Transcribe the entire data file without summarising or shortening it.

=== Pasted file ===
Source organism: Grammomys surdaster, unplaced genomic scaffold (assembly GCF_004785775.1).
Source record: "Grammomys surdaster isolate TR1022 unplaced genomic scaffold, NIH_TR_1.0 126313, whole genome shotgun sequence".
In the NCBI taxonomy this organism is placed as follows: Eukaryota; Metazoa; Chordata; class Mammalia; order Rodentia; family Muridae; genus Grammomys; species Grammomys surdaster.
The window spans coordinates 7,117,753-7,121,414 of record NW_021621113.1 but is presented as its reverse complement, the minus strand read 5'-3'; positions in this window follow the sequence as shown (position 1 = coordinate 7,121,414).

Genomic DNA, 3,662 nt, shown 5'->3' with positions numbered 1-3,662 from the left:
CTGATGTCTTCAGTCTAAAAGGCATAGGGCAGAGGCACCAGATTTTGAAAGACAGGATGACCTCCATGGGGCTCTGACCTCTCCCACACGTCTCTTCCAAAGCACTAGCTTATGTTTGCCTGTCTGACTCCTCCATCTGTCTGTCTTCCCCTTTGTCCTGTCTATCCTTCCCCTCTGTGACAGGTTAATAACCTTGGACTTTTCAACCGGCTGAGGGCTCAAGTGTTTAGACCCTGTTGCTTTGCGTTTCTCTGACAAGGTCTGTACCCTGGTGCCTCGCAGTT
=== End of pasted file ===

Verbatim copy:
Source organism: Grammomys surdaster, unplaced genomic scaffold (assembly GCF_004785775.1).
Source record: "Grammomys surdaster isolate TR1022 unplaced genomic scaffold, NIH_TR_1.0 126313, whole genome shotgun sequence".
In the NCBI taxonomy this organism is placed as follows: Eukaryota; Metazoa; Chordata; class Mammalia; order Rodentia; family Muridae; genus Grammomys; species Grammomys surdaster.
The window spans coordinates 7,117,753-7,121,414 of record NW_021621113.1 but is presented as its reverse complement, the minus strand read 5'-3'; positions in this window follow the sequence as shown (position 1 = coordinate 7,121,414).

Genomic DNA, 3,662 nt, shown 5'->3' with positions numbered 1-3,662 from the left:
CTGATGTCTTCAGTCTAAAAGGCATAGGGCAGAGGCACCAGATTTTGAAAGACAGGATGACCTCCATGGGGCTCTGACCTCTCCCACACGTCTCTTCCAAAGCACTAGCTTATGTTTGCCTGTCTGACTCCTCCATCTGTCTGTCTTCCCCTTTGTCCTGTCTATCCTTCCCCTCTGTGACAGGTTAATAACCTTGGACTTTTCAACCGGCTGAGGGCTCAAGTGTTTAGACCCTGTTGCTTTGCGTTTCTCTGACAAGGTCTGTACCCTGGTGCCTCGCAGTT